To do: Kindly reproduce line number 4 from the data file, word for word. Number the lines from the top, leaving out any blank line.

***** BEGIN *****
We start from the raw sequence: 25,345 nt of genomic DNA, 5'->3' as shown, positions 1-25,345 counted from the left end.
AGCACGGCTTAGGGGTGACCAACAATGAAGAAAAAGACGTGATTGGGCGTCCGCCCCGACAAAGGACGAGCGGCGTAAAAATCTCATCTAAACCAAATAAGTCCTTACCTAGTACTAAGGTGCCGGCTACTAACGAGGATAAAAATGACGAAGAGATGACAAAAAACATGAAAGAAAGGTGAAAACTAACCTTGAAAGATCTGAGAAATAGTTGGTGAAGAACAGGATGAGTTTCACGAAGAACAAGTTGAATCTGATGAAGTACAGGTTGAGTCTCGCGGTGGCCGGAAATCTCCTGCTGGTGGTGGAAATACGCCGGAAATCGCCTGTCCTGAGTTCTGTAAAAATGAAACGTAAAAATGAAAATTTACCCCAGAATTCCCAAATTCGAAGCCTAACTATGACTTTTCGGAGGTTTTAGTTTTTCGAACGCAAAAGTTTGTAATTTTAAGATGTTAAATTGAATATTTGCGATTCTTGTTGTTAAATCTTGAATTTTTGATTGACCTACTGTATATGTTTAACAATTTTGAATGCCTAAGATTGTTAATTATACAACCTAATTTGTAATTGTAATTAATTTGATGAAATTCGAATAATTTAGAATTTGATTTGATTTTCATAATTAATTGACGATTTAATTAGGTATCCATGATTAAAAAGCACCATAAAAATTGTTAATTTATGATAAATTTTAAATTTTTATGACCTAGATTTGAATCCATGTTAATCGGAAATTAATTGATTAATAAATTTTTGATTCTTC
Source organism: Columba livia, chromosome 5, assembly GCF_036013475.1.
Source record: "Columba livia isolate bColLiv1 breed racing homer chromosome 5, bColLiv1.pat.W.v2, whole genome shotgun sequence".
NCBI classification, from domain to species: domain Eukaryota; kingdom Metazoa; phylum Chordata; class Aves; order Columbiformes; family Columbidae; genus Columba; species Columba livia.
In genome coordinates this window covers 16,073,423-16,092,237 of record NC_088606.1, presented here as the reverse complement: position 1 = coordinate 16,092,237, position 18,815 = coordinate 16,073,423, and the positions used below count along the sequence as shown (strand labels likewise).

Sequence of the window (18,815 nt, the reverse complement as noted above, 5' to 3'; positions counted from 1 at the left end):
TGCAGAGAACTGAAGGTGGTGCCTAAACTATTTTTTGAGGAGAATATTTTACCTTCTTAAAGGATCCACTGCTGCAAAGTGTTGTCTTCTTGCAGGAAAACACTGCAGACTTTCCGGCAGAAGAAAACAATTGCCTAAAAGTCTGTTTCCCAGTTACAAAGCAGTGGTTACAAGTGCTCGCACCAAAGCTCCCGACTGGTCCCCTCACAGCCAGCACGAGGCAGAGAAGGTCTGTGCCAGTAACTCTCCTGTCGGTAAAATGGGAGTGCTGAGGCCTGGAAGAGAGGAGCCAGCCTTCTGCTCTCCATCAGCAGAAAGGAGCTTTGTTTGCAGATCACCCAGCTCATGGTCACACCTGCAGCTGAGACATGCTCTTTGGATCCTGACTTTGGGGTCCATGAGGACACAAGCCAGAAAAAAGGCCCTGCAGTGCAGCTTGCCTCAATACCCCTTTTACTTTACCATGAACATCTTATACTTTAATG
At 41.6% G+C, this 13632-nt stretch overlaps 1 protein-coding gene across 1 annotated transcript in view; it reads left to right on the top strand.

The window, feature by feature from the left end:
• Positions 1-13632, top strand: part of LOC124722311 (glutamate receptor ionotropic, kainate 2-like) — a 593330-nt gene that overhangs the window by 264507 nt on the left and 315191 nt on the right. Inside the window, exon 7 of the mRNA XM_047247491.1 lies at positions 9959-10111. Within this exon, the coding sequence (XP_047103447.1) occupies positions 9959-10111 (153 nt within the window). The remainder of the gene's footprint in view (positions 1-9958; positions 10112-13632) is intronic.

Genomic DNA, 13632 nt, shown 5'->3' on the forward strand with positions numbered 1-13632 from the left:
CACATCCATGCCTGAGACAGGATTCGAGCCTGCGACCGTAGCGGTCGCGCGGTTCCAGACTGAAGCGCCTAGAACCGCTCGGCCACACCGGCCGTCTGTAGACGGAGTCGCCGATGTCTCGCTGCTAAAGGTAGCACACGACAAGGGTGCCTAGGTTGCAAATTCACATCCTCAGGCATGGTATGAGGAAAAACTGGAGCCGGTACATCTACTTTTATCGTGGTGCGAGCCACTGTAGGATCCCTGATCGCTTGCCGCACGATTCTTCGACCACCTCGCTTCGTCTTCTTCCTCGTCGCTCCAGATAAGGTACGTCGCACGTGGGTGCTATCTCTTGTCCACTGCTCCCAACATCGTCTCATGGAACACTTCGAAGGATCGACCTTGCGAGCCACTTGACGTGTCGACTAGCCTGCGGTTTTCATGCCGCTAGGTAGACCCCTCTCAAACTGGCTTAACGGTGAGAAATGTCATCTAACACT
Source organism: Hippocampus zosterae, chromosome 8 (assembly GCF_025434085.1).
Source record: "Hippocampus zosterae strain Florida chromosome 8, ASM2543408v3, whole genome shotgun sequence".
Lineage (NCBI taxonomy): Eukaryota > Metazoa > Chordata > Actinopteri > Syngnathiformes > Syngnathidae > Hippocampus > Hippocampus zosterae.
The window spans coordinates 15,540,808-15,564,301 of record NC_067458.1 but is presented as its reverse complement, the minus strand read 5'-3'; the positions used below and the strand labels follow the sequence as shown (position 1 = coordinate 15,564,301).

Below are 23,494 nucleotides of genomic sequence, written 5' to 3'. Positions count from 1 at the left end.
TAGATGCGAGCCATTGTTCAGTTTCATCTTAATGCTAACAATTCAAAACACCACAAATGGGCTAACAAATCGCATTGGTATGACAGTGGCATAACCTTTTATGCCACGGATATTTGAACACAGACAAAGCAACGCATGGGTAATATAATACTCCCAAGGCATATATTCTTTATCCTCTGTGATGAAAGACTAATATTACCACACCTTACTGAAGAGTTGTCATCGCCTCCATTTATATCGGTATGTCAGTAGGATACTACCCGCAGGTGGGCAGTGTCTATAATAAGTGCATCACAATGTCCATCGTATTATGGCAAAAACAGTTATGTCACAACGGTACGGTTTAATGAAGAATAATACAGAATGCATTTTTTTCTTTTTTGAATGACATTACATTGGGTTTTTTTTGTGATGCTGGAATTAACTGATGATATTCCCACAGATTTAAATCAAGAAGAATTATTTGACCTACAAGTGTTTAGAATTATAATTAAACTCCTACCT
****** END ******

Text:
Source record: "Columba livia isolate bColLiv1 breed racing homer chromosome 5, bColLiv1.pat.W.v2, whole genome shotgun sequence".